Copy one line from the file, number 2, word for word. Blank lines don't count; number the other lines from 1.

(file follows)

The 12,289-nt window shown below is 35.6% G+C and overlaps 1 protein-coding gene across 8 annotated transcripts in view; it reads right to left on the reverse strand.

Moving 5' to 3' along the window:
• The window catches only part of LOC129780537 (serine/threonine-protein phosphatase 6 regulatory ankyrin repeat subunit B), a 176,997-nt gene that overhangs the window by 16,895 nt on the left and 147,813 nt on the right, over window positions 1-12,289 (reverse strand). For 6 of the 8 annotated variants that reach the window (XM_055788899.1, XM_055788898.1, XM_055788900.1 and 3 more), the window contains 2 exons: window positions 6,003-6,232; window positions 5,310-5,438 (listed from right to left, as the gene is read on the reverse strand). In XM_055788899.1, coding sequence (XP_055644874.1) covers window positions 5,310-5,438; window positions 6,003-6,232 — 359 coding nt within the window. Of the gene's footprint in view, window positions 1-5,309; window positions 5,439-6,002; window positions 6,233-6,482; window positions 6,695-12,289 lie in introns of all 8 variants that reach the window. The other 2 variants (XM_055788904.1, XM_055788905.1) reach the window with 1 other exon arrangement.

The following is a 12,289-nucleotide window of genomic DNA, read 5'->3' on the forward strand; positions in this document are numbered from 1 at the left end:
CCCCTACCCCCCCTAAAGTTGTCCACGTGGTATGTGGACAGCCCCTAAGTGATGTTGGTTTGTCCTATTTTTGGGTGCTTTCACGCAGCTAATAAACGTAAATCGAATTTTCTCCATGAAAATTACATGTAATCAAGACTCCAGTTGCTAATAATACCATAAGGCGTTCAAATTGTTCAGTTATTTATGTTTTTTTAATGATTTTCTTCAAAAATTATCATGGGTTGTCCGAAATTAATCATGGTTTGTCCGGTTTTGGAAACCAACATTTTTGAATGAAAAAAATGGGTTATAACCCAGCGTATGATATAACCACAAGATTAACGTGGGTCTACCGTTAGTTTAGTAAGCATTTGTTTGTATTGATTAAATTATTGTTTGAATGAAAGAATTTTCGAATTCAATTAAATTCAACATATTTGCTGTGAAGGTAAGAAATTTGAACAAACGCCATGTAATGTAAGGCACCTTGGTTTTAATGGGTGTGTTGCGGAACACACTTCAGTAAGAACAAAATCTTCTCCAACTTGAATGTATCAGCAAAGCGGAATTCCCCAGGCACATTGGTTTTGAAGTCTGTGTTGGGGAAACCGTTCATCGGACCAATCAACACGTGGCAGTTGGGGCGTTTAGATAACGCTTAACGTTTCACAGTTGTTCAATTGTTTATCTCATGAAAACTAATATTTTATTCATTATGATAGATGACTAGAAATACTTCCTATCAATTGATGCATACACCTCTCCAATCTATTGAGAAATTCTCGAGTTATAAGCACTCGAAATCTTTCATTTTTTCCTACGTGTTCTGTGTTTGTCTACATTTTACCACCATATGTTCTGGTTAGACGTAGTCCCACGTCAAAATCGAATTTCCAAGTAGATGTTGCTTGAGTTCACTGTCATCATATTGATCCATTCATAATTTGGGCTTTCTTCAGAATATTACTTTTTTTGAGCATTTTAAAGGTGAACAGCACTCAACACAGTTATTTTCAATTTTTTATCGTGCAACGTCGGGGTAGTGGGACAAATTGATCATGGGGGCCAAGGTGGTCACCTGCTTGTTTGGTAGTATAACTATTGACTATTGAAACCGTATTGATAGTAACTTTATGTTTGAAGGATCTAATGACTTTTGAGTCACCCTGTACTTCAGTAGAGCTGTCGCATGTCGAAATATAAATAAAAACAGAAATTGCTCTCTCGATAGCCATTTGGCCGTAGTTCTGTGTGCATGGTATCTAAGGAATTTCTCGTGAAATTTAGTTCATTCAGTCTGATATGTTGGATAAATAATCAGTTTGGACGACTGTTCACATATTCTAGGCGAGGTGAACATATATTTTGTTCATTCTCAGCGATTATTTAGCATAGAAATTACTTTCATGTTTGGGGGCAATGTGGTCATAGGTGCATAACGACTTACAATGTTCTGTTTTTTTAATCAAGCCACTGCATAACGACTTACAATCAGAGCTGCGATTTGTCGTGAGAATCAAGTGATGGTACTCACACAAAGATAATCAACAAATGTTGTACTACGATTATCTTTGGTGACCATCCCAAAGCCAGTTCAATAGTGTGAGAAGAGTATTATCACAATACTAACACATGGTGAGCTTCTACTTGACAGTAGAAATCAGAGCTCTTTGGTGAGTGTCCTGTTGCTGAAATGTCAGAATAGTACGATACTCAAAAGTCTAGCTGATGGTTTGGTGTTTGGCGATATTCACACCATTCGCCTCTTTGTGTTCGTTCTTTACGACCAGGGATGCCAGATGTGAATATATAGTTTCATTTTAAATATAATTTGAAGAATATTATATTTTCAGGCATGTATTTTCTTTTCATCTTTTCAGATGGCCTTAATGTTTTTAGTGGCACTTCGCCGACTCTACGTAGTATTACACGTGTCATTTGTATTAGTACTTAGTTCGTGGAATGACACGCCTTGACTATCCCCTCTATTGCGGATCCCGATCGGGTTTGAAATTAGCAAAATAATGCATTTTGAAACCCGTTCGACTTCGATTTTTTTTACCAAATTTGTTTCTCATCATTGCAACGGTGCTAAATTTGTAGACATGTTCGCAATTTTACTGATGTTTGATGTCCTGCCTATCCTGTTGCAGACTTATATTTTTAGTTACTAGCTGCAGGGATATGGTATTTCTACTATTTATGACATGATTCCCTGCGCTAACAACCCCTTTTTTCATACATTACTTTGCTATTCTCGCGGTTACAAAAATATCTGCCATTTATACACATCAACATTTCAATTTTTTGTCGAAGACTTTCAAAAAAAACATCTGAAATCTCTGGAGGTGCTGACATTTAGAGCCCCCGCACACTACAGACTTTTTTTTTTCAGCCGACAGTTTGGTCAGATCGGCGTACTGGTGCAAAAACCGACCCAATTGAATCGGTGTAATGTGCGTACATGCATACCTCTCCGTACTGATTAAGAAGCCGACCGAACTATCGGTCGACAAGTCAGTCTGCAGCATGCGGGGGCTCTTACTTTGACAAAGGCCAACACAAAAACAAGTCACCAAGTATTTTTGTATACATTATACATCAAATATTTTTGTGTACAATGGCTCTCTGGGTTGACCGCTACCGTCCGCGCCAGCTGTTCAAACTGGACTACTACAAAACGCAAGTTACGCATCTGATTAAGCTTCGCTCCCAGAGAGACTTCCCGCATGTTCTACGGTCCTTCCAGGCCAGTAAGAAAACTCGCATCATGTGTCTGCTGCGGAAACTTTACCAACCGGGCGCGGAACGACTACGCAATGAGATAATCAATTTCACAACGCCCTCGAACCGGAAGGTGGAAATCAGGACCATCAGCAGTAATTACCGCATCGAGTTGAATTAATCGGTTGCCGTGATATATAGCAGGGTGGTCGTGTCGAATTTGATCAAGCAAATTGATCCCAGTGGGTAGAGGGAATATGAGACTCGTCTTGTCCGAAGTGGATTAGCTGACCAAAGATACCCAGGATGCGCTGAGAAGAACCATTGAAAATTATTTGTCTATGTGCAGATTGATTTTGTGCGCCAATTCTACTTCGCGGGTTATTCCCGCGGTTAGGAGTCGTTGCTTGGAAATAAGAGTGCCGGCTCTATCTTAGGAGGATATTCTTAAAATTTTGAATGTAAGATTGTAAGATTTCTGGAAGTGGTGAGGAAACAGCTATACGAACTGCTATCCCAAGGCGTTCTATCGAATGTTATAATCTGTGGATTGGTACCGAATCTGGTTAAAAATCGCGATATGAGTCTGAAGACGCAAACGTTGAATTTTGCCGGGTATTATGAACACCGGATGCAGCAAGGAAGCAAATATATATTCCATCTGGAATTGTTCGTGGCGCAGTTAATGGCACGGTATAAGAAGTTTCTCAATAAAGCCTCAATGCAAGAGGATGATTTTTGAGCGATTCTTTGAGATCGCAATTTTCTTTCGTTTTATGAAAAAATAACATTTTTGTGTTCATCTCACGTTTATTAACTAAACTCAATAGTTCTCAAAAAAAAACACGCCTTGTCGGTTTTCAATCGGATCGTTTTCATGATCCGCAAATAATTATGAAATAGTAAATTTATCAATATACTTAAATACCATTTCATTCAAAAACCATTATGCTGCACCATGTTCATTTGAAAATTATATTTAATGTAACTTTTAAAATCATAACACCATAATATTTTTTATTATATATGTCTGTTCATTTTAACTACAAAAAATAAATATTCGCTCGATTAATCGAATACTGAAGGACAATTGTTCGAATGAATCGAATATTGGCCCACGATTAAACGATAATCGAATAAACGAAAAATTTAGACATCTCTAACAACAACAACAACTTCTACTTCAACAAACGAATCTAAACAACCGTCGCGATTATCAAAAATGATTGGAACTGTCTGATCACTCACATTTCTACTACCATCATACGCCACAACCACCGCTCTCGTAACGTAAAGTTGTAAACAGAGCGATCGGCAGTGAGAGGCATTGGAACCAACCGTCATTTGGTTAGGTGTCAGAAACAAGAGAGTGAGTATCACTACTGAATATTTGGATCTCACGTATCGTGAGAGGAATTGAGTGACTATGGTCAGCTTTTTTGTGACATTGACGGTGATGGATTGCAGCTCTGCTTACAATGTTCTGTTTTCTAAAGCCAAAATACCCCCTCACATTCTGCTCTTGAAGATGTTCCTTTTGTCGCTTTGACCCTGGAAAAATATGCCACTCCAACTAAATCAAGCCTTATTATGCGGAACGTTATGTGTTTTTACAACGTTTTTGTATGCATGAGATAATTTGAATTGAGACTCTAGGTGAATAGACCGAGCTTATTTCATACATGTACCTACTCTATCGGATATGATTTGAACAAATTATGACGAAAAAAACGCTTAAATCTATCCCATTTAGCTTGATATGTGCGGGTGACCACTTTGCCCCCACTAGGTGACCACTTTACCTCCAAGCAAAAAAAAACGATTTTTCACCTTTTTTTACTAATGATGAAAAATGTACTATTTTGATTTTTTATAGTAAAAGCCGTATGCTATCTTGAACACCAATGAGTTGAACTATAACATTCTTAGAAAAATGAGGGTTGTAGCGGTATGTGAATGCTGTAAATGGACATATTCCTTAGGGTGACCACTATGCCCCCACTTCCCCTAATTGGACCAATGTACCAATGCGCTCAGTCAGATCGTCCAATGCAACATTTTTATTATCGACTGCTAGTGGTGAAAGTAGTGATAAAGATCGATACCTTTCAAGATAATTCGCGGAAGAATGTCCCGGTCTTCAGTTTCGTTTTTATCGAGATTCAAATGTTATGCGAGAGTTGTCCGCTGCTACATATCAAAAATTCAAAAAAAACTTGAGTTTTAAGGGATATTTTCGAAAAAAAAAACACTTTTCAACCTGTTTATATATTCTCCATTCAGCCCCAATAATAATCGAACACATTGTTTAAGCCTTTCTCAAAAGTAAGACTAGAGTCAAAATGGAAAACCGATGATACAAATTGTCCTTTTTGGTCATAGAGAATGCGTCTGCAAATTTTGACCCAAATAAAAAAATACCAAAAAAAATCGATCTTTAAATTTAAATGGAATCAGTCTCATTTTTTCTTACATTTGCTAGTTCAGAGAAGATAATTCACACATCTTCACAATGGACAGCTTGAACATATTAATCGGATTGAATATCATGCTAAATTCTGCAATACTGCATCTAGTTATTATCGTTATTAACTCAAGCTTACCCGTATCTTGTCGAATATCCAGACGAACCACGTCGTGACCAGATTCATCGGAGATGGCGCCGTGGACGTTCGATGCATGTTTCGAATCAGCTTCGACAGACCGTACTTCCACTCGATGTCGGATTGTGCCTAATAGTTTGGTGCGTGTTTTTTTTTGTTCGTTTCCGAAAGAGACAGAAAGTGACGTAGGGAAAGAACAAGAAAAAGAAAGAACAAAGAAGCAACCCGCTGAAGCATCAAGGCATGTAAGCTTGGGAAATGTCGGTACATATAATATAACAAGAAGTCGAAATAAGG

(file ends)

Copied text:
Moving 5' to 3' along the window: